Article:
Sierra Snowpack Hits Record Levels After Recent Storms

The snowpack in the Sierra Nevada mountains has reached record-breaking levels thanks to the deluge of snow smashing California this week.

According to data from the California Department of Water Resources (CDWR), the Southern Sierras—from San Joaquin and Mono counties to Kern county—currently have a snowpack 257 percent greater than the average for this time of year, and 247 percent larger than is average for the usual snowpack peak on April 1.

Central Sierra and Northern Sierra also have hugely inflated snowpacks, at 218 percent and 168 percent of the average for early March, respectively.

sierra snowpack
In an aerial view, a vehicle and people navigate a snowy roadway lined with snowbanks piled up from new and past storms in the Sierra Nevada mountains, in the wake of an atmospheric river event, on March 12, 2023 in Mammoth Lakes, California. The snowpack has reached record-breaking levels. Photo by Mario Tama/Getty Images

The Sierra Nevada mountains stretch around 400 miles from Northern California southwards to the Great Basin. They have been buffeted by snowstorms as a result of the atmospheric river systems plowing eastwards from the Pacific Ocean, leaving thousands of people without power.

"As of this weekend, the Southern Sierra now appears to have largest snowpack in recorded history (as measured by snow water equivalent, or SWE). Not just for the calendar date, but for *any* date!" tweeted Daniel Swain, a climate scientist at UCLA and the Nature Conservancy.

CDWR charts show that this year has overtaken the 1982-1983 season, which was the previous record-holding year.

There are hopes that the massive amount of water stored in this snow will help to combat California's drought conditions, as when it melts, the water will run down the mountains into reservoirs. Sierra Nevada snowmelt supplies about 30 percent of California's water requirements throughout the year.

"There is a tremendous amount of snow this year, so that's very encouraging," Donald Bader, the Lake Shasta area manager for the U.S. Bureau of Reclamation, previously told Newsweek. "That will come down later in the spring when it starts warming up, so we can anticipate that and add that to our [reservoir] storage volumes because we know we've got that extra storage sitting up there in the mountains."

However, when large amounts of water suddenly emerge as snow melts, rather than soaking into the soil and replenishing the essential groundwater, it often flows over the arid ground, causing flash flooding, before draining into the ocean.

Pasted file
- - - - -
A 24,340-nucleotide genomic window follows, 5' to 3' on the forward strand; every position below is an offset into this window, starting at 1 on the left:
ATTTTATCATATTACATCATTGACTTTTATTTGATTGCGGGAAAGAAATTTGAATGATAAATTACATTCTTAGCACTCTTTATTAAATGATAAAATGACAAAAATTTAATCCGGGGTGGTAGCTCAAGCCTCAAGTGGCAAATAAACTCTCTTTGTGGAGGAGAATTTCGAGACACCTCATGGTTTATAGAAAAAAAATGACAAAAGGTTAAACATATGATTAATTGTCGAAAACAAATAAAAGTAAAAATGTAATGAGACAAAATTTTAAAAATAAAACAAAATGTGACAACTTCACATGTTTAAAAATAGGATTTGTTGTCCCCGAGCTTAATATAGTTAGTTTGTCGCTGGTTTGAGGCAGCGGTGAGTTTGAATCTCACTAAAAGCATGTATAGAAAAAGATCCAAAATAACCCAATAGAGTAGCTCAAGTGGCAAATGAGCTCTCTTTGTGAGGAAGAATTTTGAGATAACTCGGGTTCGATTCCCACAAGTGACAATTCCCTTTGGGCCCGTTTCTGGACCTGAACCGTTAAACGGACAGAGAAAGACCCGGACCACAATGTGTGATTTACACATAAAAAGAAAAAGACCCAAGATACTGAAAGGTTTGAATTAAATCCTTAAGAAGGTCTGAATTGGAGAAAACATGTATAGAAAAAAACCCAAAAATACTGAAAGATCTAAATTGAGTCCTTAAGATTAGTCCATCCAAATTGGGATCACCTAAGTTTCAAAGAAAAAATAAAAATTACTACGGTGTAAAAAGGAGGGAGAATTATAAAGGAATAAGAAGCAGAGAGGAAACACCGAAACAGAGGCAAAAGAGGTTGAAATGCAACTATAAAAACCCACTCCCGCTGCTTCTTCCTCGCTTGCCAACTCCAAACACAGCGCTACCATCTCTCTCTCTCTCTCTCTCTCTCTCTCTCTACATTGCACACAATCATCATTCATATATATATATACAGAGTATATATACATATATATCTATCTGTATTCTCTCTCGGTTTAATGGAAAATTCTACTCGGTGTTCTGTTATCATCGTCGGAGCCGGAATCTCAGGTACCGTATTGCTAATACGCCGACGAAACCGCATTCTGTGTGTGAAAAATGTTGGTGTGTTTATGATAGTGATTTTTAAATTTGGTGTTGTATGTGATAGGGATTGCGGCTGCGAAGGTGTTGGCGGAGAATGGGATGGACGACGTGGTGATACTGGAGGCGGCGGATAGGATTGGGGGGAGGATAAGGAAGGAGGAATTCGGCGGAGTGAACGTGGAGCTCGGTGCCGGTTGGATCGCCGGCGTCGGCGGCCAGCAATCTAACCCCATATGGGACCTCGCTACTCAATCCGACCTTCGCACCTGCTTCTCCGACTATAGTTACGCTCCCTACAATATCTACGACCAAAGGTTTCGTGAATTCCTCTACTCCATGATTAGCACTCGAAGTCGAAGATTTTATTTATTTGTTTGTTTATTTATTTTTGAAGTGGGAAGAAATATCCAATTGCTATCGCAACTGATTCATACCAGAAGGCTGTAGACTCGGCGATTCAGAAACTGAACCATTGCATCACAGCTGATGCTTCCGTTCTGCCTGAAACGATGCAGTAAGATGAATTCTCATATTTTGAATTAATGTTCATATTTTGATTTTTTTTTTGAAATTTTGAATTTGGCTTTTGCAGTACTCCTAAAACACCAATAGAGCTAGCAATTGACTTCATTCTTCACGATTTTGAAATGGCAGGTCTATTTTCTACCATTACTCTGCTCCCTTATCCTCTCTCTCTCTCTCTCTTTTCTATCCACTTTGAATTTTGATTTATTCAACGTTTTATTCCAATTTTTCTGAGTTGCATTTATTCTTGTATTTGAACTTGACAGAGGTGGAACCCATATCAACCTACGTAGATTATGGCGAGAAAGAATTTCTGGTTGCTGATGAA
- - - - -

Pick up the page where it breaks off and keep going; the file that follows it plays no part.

"All that snow is going to melt eventually, most likely starting later in March and into April/May. And California has never experienced such a large snowpack in the context of a several-degree F warmer climate that we now have regionally," Swain tweeted. "It's impossible to make specific predictions about how severe flooding on Sacramento & in particular San Joaquin systems (as well as tributaries & eastern Sierra watersheds) will be weeks in advance. But this has the potential to be become a big problem by April."

This also means that the drought in California will maintain its grip on the state, as the groundwater stores will stay unfilled.

"Surface water levels are only part of the picture—groundwater levels will likely still remain chronically low, because (rain or no rain) we deplete more groundwater than is replenished," Aakash Ahamed, a hydrologist and co-founder of the Water Data Lab, previously told Newsweek.

Other risks of the enormous snowpack include avalanches, and even gas leaks.

"We do have some risks associated with increasingly snowy conditions, such as increased avalanche risk, strain on structures and equipment, and problems with travel during the storms," Andrew Schwartz, the lead scientist and manager at the Central Sierra Snow Laboratory, UC Berkeley, previously told Newsweek.

"One of the largest issues that we see in above average years around the Donner Summit area is propane leaks that develop from tanks buried under the heavy snow. It has resulted in explosions in the past."

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